If you’re tired of hearing the people on their smartphones at the next table yelling at the top of their lungs, you’ll be happy to know that one restaurant chain in the U.S. is planning on doing something about it – at least for one day of the week. Applebee’s plans to introduce “No Tech Tuesday” to all of its 1,800+ restaurants in the US. In fact, according to reports, the company is filing an application to trademark the phrase.
Installing 100,000 Tablets
What’s perplexing is that back in December 2013, just over seven months ago, the company announced that by the end of 2014, it would have completed installation of 100,000 Intel-based E la Carte Presto tablets in their restaurants, so customers can order their meals, pay their bills, play games and have other social media interactions.
There doesn’t appear to be any detailed information as to how the scenario will play out and whether or not those tablets will go dark – on Tuesdays only. I do find it interesting that on one hand the chain is taking a leap forward embracing new technology but on the other hand, totally doing away with it for one day of the week.
Seems like mixed messages that bring about two different questions: 1) Do people want to order and pay for their own food at the table? and 2) Are they willing to silence their technology?
For me, at a place like Applebee’s, I’d be happy to be able to order and pay on my own. If it was a romantic fine dining establishment or where menu changes, I would be less enthralled to do so.
As for technology, as the Gadget Guy, I’d welcome a little off-line time, although I do on occasion like to Instagram my plate. In fact, I think that a tech void will come as quite a relief to many as frankly the whole tech thing has become somewhat ridiculous. You want to sit down and enjoy a good meal, but it’s like a food court in a mall. People tend to talk louder when on the phone and then the plethora of annoying ringtones we need to endure. And it’s not just the phones; it’s the blaring music, the clicks on the keyboard and the buzzes and beep of the video games.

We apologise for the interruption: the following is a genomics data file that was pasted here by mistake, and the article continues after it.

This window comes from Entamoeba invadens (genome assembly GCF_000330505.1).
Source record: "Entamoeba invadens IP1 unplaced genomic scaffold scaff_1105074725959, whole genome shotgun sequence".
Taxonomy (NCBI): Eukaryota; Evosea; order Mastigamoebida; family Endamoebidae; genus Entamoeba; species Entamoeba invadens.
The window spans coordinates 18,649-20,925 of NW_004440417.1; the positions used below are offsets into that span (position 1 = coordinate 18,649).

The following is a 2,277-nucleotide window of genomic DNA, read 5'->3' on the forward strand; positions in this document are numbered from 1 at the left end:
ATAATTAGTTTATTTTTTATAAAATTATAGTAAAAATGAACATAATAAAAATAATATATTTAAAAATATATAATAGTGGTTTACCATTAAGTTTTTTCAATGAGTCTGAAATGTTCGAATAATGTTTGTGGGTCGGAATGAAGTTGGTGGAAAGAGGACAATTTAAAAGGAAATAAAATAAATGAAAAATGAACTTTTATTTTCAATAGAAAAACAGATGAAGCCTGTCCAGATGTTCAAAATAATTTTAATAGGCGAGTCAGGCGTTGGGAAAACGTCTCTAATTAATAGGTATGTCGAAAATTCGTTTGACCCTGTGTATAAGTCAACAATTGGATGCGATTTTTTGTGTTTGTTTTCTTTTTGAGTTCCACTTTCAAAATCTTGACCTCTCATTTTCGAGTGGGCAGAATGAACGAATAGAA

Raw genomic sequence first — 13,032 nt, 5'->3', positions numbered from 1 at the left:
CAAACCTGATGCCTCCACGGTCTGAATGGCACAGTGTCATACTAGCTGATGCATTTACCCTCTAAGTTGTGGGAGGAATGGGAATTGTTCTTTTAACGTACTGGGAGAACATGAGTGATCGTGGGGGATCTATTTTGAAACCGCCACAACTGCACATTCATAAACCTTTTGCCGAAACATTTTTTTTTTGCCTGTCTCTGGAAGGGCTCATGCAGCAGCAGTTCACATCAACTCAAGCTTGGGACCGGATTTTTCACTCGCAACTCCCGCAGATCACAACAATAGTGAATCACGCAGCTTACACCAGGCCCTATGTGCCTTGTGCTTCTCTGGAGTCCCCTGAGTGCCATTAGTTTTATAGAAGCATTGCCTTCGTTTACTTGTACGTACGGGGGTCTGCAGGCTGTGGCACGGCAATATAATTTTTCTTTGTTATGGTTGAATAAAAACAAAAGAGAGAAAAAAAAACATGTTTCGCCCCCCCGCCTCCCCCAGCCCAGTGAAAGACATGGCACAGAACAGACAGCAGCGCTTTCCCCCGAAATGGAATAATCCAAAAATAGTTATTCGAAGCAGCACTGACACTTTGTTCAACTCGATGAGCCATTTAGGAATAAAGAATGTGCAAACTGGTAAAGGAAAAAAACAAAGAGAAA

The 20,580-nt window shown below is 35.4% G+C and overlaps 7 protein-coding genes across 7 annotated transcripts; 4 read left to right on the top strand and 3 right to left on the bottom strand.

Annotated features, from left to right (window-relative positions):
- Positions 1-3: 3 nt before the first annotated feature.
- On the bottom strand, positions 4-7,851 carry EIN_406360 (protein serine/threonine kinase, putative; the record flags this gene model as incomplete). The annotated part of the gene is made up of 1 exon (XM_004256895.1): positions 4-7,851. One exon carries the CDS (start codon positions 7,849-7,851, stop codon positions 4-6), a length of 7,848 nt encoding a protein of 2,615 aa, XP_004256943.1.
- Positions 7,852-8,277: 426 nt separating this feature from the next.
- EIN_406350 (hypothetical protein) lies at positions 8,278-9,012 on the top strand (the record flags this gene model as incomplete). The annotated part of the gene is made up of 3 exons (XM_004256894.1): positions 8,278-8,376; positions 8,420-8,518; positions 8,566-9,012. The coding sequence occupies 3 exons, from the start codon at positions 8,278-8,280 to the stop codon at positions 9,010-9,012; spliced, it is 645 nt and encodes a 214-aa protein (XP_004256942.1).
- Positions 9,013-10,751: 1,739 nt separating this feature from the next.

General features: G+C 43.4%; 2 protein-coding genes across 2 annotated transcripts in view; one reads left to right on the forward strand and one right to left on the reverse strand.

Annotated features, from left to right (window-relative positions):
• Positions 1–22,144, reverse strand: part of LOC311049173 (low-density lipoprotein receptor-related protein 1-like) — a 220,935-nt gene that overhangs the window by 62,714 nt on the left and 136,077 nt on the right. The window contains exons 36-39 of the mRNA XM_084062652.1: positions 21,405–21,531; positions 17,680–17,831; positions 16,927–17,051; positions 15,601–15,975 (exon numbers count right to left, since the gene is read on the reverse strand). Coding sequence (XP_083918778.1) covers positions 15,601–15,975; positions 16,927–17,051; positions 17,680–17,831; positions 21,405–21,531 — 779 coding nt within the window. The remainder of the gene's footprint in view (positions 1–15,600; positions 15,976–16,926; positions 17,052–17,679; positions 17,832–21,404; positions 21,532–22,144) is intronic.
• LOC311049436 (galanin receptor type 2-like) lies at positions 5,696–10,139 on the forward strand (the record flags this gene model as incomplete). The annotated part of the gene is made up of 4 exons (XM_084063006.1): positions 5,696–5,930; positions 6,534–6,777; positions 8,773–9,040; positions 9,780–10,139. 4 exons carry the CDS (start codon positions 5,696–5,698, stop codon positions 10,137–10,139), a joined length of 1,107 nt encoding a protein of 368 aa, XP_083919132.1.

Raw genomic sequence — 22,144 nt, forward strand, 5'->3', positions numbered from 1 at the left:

Tech and courtesy don’t always mix
I also have seen it taking its toll on servers too. I’ve witnessed overworked wait staff waiting patiently to take an order or collect payment while someone is gabbing and often unnecessarily. This also means that he or she is not available to help someone else. And we all hate waiting for service, don’t we?
I also think it affects quality time. I visited a local steakhouse one evening last year and noticed one table totally quiet. On one hand it seemed peaceful, but on the other hand there I witnessed a family of eight, each one on their mobile device and not one person talking to another. Sad.
Are Customers Willing?
It should be interesting to see whether or not people will agree to no-tech. Would they do it willingly or do they need some sort of carrot?
In an AP report, a restaurant in Jerusalem offered 50% discounts to customers for powering off their phones. Also, earlier this year, in New Jersey, one restaurant tried an experiment for two Tuesdays. Instead of an incentive, the owners fined customers for not complying – but the money went to charity. Yesterday, according to the Huffington Post , “no tech” is not new, reporting that last year one establishment in Lebanon offered patrons a 10 percent discount if they “checked their devices at the door.”
There doesn’t seem to be any clear indication as to what will be rolled out, if anything, in their restaurants in Canada or in other countries. But I’m sure, many eyes, especially those of other restaurants, will be watching to see how patrons react.
UPDATE: July 14, 2014. I just received an e-mail advertisement from Chilis. I guess they’ve rolled out Pay & Go.
Photo Courtesy Applebee’s.
Greg Gazin is the Real Canadian Gadget Guy.
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